Mark Seltzer is a professor of English at Cornell University who has previously explored, in his book Bodies and Machines, the notion of a technological society as one in which processes of "registration, recording, and reproduction" break down distinctions between individual and mass, private and public. In Serial Killers, he argues that this "machine culture" constitutes a "pathological public sphere" that sets up the serial killer as an icon of our "wound culture"--a public not only enthralled by, but addicted to, murder and mayhem. The Washington Post writes of this book: "Drawing with equal dexterity on sources ranging from gay pulp novelist Dennis Cooper to French philosopher Jacques Lacan, Seltzer sees the serial killer as a sort of performance artist around whom we gather in an unhealthy attempt to exorcise our own demons."
Also recommended: Of Men and Monsters: Jeffrey Dahmer and the Construction of the Serial Killer by Richard Tithecott
From Library Journal
This book will not appeal to those public library patrons who troll the true-crime section looking for something that will titillate or frighten them or who, like many of us, simply have a morbid curiosity about the beasts who walk among us. Rather, it is a scholarly work whose notes section makes up almost a quarter of its length. Drawing on a vast array of studies of serial killers, both scientific and fictional, and his own previous work on man and technology (Bodies & Machines, Routledge, 1992), Seltzer (English, Cornell) explores the emergence toward the end of the last century of a "wound culture," or the public fascination with torn and opened bodies and psyches, and the concomitant emergence of the serial killer as a type of person. He offers a fresh view that should be made available to readers in academic settings.?Jim G. Burns, Ottumwa P.L., Ia.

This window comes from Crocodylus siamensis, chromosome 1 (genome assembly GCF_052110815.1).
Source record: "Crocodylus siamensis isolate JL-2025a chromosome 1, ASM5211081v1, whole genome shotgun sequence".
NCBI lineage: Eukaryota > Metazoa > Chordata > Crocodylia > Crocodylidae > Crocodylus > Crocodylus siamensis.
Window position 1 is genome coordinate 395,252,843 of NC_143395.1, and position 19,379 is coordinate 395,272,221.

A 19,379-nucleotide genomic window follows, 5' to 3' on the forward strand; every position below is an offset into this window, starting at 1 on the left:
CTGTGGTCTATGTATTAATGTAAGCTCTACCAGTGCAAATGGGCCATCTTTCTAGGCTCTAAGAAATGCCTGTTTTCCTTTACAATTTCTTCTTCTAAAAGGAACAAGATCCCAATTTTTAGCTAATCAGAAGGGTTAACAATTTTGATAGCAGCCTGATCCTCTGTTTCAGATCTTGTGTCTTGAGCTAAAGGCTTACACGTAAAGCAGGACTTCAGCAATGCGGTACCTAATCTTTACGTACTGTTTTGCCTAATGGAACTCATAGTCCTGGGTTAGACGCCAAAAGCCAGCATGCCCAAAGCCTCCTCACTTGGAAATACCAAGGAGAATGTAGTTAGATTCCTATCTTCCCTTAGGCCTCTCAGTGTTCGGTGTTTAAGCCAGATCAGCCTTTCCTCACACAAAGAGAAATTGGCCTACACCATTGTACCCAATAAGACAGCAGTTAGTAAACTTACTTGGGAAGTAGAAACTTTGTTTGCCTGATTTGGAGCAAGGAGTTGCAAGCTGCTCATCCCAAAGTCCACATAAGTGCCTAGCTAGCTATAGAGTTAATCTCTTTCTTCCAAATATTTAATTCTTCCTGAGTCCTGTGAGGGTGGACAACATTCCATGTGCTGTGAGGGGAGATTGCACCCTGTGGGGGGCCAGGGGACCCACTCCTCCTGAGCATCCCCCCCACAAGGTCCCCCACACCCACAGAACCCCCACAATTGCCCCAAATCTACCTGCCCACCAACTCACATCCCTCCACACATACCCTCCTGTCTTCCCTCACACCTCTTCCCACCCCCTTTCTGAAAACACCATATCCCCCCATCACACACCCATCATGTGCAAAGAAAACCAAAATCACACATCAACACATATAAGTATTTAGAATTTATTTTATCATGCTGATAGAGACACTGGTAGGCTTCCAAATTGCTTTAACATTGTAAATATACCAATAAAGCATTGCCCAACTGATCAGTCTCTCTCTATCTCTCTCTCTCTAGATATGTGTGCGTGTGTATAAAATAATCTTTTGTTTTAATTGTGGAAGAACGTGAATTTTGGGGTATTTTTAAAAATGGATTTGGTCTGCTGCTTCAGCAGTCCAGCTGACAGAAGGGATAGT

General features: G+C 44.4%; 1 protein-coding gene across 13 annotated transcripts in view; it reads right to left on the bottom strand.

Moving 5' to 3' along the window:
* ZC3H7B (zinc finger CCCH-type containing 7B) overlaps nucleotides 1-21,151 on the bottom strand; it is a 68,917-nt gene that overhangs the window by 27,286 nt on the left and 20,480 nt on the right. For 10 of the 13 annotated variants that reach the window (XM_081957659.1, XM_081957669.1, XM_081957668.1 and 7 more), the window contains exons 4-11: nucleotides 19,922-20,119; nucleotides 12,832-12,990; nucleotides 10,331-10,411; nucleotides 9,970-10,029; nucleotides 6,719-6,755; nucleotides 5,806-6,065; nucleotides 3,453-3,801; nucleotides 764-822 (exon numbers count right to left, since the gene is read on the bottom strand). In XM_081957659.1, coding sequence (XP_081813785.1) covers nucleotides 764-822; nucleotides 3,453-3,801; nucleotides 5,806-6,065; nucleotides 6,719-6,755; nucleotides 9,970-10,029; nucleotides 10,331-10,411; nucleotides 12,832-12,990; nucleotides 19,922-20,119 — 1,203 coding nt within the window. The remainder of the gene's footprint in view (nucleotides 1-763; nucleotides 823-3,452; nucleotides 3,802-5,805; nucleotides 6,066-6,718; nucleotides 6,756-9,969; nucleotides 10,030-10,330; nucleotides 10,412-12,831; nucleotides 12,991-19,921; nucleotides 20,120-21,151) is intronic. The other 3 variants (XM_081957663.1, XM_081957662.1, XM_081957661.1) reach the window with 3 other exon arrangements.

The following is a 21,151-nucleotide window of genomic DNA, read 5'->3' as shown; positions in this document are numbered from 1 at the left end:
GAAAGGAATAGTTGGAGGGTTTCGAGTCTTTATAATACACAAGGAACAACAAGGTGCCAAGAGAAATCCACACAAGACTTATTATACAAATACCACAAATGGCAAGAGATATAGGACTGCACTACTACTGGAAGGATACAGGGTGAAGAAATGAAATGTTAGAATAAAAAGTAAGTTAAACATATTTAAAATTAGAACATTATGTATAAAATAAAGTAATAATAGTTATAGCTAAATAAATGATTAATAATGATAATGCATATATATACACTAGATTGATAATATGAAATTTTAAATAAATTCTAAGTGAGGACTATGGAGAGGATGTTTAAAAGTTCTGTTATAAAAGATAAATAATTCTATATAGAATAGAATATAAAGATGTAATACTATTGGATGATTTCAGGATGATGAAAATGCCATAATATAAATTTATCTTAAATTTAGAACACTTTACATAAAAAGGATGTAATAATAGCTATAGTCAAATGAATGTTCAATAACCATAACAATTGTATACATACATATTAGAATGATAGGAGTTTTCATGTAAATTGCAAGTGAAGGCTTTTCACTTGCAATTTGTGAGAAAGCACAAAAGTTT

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Copyright 1998 Reed Business Information, Inc.
--This text refers to the Paperback edition.